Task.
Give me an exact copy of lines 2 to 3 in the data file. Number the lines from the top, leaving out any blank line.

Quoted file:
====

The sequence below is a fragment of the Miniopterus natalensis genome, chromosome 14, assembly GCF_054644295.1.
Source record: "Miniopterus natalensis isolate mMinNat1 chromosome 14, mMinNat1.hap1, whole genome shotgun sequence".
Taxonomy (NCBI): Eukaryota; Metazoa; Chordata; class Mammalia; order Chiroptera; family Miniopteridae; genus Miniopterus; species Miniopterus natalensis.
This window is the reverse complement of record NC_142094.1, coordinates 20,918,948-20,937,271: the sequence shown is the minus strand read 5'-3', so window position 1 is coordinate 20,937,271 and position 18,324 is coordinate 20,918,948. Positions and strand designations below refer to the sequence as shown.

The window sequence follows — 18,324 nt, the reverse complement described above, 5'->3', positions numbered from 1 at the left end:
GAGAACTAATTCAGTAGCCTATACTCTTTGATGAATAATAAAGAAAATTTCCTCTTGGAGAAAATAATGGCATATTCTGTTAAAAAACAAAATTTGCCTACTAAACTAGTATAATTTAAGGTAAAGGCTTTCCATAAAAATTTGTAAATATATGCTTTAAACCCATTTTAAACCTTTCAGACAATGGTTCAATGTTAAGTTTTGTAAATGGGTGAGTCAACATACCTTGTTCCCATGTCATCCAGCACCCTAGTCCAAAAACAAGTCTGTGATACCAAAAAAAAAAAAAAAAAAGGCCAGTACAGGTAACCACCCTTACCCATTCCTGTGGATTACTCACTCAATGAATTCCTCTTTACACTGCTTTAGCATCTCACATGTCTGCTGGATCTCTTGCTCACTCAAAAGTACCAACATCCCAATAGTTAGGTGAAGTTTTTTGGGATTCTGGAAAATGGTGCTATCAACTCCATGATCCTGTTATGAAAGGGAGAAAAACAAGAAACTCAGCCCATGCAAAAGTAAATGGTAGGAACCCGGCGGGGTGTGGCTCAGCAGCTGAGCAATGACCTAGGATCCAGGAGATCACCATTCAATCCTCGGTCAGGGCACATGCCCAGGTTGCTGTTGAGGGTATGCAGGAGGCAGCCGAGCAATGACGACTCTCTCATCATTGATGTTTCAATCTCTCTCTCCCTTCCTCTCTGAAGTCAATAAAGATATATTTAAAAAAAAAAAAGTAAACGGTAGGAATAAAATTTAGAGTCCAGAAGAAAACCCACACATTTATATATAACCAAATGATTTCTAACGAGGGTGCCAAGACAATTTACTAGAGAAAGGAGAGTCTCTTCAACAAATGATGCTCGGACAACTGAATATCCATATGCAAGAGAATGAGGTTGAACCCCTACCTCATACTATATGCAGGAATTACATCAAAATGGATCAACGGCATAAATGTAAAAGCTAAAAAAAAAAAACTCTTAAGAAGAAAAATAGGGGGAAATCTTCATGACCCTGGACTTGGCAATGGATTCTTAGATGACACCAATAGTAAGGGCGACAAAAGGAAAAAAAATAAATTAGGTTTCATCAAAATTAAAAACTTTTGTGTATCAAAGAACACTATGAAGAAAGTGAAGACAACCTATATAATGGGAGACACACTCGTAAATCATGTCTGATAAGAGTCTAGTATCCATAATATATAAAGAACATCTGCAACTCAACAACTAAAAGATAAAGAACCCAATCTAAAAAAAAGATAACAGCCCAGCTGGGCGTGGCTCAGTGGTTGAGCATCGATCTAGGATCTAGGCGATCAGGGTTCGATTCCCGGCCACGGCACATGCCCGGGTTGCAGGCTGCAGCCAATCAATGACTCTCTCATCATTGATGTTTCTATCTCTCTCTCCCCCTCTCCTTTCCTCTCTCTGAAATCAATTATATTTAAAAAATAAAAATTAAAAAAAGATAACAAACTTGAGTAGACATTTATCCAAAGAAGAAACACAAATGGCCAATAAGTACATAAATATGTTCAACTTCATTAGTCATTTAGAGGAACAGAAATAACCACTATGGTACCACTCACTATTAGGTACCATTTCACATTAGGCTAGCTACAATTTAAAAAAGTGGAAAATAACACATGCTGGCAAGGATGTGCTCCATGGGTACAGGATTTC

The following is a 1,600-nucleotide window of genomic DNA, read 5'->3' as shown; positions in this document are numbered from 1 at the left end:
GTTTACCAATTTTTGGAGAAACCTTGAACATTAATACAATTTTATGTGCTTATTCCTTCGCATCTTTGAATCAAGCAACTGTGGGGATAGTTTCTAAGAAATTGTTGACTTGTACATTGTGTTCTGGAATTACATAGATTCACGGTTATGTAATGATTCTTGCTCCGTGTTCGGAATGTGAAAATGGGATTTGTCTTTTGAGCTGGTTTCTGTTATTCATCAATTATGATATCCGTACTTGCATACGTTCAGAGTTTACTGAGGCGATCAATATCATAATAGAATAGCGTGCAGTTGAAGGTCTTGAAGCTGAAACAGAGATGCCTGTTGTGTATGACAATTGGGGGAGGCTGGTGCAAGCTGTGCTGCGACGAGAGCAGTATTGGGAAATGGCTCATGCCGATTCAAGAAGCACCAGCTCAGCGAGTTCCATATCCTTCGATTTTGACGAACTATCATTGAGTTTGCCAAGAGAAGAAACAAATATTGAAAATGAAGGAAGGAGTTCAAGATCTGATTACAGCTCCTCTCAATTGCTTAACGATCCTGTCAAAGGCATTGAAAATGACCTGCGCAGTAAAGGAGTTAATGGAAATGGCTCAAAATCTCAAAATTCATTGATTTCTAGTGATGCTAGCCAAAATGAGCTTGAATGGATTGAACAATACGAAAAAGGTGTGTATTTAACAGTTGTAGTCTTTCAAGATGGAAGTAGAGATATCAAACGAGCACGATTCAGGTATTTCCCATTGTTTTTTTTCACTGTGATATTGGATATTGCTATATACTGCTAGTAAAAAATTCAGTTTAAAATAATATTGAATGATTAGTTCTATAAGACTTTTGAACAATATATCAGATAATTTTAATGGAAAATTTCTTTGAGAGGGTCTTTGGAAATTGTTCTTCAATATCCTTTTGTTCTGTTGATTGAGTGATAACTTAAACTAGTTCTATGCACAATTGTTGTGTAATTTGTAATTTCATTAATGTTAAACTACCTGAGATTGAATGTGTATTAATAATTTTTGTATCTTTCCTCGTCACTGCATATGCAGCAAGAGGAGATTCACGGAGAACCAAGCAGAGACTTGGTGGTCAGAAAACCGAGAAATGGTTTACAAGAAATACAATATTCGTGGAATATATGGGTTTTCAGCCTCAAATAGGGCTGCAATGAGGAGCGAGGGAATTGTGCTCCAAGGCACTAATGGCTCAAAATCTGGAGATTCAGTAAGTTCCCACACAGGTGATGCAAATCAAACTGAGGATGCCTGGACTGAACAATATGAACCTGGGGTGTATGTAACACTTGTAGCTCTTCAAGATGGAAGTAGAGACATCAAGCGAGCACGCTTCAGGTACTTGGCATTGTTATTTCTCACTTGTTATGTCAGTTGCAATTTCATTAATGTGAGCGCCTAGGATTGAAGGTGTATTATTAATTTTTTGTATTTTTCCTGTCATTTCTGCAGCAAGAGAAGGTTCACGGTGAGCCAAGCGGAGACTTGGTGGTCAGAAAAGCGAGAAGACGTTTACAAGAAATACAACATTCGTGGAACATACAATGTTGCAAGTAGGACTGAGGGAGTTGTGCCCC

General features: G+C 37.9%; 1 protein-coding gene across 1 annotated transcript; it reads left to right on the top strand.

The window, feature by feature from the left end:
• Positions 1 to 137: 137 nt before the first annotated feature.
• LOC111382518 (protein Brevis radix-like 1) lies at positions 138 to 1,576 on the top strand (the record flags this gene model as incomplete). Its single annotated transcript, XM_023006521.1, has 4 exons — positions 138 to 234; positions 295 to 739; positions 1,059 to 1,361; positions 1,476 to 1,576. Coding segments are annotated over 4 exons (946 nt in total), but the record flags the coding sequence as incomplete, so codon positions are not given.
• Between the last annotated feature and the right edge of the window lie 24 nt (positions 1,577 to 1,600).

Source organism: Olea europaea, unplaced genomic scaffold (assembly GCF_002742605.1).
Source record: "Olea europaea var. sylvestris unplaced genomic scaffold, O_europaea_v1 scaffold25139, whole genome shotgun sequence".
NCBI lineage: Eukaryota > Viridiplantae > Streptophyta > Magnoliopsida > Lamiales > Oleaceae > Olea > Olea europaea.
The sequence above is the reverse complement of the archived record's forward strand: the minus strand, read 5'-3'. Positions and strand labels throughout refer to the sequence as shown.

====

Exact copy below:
Source record: "Miniopterus natalensis isolate mMinNat1 chromosome 14, mMinNat1.hap1, whole genome shotgun sequence".
Taxonomy (NCBI): Eukaryota; Metazoa; Chordata; class Mammalia; order Chiroptera; family Miniopteridae; genus Miniopterus; species Miniopterus natalensis.